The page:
Granchez, owner of the Extensive and beautiful Shop of French and English goods, à la Perle d’Orien at Dunkerque and at Paris, Quay de Conti, au Petit Dunkerque, stocks all the novelties that art produces in jewellery and metalware, and sells without overcharging both wholesale and retail’

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Reputable shops earned their prestige from courtly patronage: absolutist power impelled court society to curry favour and boast rank through consumption; the wealthy’s hôtels particulier of St Germain and St Honoré required lavish food, dress, architecture and interior decoration which merchants supplied, knowingly exploiting the rule of distinction. For example, they made claims to quality, that of the shopkeeper, their clientele, the shop and its products by reputation. The shopkeeper’s themselves created an aristocracy of sorts based on being ‘well known’, ‘renowned’, ‘famous’ or ‘successful’ by trade – one might even be ‘privileged by the King’ or an ‘expert’ in their field thus bestowing a sense of rank and standing. Clearly, this was to appeal to rich connoisseurs who pursued and cultivated the arts.

A collector might, for example, have sufficient funds and leisure to indulge in life’s pleasures, follow the fashions, be curious about inventions and particular when it came to quality, skill and selecting art. Shopping was indeed a form of seduction and flattery, ushering the consumer in as ‘the man of taste’ whose critical eye was solicited by the eager-to-supply shopkeeper…

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Shops would pander to taste, novelty and curiosity: wallpaper merchant Crépy promised that ‘one would always find in his shops those ready to satisfy the curious’; the florist Grou ‘all that is beautiful and rare’; Compigné ‘tortoise-shell boxes, made in a new taste and with much art’; haberdasher, Besson ‘things made in the newest and most distinguished tastes’ and Miss Blakey, ‘all those things of taste that may interest Seigneurs on account of their novelty and perfection’.

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The location and decoration of shops became part of an elaborate show, employing a whole economy of persuasion, promising to guarantee the customer a luxury experience beyond the goods sold. This included window-dressing, displays, exhibitions, promotional sales and sale announcements, creating an attractive aesthetic and front both complimented the objects and established the owner’s expertise and reputation. Shops took on the appearance of private collections, reception rooms, a cabinet of curiosities and even museums.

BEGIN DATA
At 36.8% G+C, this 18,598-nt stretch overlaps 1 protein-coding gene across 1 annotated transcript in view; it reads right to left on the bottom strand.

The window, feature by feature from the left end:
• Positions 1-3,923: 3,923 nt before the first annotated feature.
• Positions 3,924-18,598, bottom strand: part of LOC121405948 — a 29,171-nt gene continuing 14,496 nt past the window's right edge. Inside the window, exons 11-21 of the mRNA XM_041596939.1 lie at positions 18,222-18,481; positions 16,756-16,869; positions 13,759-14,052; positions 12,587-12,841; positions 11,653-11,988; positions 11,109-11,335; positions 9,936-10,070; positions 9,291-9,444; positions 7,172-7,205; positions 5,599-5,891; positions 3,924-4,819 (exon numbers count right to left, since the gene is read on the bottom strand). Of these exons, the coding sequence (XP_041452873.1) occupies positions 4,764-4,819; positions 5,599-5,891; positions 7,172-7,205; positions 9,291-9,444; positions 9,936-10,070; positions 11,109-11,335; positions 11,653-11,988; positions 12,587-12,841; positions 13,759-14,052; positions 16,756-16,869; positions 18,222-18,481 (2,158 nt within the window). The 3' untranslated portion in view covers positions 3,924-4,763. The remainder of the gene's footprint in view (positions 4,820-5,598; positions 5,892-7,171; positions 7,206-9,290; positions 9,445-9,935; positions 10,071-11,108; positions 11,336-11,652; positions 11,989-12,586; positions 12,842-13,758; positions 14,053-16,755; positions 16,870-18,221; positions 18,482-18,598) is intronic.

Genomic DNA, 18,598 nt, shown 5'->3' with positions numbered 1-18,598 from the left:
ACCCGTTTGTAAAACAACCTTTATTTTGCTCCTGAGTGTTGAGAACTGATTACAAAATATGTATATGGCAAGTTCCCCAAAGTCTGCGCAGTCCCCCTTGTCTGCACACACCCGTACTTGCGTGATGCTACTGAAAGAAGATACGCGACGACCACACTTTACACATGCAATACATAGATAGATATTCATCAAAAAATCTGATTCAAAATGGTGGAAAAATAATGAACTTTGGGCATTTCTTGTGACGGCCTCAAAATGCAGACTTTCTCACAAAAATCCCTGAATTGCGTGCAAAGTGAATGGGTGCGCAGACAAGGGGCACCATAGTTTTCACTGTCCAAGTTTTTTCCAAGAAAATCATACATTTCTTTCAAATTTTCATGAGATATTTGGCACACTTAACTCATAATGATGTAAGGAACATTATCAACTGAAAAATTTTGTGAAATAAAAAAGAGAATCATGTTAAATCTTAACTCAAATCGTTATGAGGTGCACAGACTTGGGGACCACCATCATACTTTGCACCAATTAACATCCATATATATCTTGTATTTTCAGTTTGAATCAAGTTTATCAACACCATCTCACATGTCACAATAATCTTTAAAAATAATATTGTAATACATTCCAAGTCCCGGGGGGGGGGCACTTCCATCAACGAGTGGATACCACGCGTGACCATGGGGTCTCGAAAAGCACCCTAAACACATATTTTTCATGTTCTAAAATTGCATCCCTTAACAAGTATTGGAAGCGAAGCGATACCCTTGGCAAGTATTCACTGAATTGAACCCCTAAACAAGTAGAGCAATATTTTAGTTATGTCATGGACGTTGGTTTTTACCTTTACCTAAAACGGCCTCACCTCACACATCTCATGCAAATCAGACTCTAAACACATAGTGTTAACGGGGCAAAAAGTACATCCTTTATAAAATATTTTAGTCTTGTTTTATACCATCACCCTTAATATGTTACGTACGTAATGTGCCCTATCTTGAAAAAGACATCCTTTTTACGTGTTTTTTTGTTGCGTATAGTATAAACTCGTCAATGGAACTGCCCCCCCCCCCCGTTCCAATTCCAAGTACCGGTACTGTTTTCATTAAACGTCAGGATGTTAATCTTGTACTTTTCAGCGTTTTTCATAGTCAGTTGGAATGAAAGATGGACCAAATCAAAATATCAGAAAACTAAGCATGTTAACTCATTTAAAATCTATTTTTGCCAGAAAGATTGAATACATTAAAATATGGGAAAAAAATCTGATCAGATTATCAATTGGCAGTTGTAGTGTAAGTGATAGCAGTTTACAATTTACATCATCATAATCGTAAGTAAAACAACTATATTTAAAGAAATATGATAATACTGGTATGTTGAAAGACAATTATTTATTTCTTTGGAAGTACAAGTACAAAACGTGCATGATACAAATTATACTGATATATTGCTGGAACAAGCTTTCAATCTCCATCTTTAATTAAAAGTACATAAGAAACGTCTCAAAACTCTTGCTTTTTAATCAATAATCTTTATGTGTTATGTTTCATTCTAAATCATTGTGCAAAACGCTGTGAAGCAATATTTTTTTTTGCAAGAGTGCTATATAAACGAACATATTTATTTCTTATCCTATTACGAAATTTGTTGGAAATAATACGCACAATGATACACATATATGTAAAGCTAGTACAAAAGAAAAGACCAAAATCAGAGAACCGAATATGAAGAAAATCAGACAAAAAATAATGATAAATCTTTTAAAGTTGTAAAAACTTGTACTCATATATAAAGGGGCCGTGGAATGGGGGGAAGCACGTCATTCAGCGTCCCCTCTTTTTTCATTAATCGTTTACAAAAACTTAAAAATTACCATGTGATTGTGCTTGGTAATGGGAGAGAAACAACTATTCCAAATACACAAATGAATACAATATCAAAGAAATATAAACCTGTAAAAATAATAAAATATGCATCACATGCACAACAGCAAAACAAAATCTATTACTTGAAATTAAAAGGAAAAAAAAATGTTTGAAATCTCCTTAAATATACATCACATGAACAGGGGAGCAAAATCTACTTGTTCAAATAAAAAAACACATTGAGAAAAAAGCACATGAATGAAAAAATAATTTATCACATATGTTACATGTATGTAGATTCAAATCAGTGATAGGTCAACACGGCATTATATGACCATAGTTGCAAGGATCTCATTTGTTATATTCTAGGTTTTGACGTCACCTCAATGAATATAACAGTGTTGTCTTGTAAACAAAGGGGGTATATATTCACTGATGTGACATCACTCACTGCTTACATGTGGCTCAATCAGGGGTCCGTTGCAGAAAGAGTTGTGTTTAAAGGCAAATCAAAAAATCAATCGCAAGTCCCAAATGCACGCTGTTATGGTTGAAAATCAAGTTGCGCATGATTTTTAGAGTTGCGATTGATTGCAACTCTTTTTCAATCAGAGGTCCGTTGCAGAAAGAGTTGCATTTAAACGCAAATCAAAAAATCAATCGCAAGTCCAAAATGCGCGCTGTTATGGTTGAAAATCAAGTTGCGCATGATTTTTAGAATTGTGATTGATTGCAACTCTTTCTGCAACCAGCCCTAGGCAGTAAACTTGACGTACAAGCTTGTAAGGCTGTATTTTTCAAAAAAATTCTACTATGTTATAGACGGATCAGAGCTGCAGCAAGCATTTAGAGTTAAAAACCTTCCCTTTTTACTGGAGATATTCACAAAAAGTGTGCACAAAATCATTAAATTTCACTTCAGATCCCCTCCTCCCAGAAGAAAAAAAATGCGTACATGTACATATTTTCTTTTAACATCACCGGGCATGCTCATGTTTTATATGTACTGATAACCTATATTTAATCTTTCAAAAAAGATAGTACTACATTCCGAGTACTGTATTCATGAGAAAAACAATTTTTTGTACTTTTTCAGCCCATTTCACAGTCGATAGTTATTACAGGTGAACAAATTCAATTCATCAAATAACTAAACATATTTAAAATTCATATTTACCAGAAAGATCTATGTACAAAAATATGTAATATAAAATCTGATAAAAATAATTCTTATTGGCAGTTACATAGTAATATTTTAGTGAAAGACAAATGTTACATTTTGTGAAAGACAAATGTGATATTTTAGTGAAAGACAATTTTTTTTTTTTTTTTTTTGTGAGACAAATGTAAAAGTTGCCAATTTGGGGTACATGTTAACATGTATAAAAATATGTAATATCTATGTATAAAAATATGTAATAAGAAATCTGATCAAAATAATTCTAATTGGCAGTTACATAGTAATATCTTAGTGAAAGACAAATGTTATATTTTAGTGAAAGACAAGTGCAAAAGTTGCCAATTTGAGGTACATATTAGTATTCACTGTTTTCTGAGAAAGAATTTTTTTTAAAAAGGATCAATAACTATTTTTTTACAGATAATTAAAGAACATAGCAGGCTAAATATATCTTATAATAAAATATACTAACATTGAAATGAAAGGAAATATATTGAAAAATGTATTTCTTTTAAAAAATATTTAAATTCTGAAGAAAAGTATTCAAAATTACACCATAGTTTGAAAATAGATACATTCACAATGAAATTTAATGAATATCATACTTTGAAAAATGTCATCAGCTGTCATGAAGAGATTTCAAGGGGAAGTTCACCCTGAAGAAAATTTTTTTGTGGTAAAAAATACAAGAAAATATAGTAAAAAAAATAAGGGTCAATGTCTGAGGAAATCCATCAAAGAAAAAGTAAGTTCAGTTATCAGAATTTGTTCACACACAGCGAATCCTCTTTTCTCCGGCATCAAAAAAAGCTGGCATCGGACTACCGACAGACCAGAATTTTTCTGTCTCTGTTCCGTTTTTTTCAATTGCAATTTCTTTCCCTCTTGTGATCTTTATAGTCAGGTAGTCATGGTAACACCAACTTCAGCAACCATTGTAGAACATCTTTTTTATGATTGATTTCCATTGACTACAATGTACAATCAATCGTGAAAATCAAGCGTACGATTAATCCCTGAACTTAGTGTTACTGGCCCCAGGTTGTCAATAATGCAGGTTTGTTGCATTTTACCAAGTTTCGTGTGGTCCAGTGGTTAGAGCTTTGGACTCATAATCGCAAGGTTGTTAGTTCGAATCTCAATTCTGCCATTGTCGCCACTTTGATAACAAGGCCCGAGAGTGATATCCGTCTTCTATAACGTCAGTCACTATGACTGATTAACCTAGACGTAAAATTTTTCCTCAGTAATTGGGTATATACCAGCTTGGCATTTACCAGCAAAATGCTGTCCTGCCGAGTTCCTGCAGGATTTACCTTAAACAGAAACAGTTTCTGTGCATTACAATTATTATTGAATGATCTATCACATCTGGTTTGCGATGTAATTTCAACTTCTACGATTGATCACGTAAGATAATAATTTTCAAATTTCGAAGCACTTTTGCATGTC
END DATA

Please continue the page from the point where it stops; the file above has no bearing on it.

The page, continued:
Thiéry’s description in the Guide des amateurs et des étrangers voyageurs à Paris (1787), for example, of Syke’s English shop at the Palais Royal mentions a tempting assortment of ‘collections’, ‘english prints’ and ‘a very varied and well-assorted display of all manner of the rarest and most curious things…’. The baronne d’Oberkirch records how Rose Bertin welcomed her clients into a ‘salon’ decorated with ‘all the crowned heads who honoured her with their protection’ and smartly outfitted on all sides in ‘damasks, dauphines, brocaded satins, brocades and lace.’

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Critical to the experience was the explanation, demonstration and tactile encouragement of the merchandise. This behaviour was to improve and embellish the city, fitting interiors with mirrors, mahogany and gilded wood; all the better to reflect precious jewels and tempting trinkets.

Read about Pauline Bonaparte’s risqué sculpture  here…
Find out about how Augustus II decorated his porcelain palace here…
Fancy a change of scenery? Discover the meaning behind Botticelli’s Primavera here…

You can tweet me @she_noted, gain little insights in pictures from @she.noted or find my blog’s facebook page @shenoted – it’s always so lovely to hear from you!


Sources Used: 

Clare Haru Crowston, The Queen and her ‘Minister of Fashion’: Gender, Credit and Politics in Pre–Revolutionary France in Gender & History, Volume 14, Issue 1, April 2002, Pages 92–116. (available at http://onlinelibrary.wiley.com)

Amanda Vickery, ’18th-century Paris: the capital of luxury’, The Guardian, Art and Design, July 29th, 2011. (available at https://www.theguardian.com/artanddesign/2011/jul/29/paris-life-luxury-getty-museum)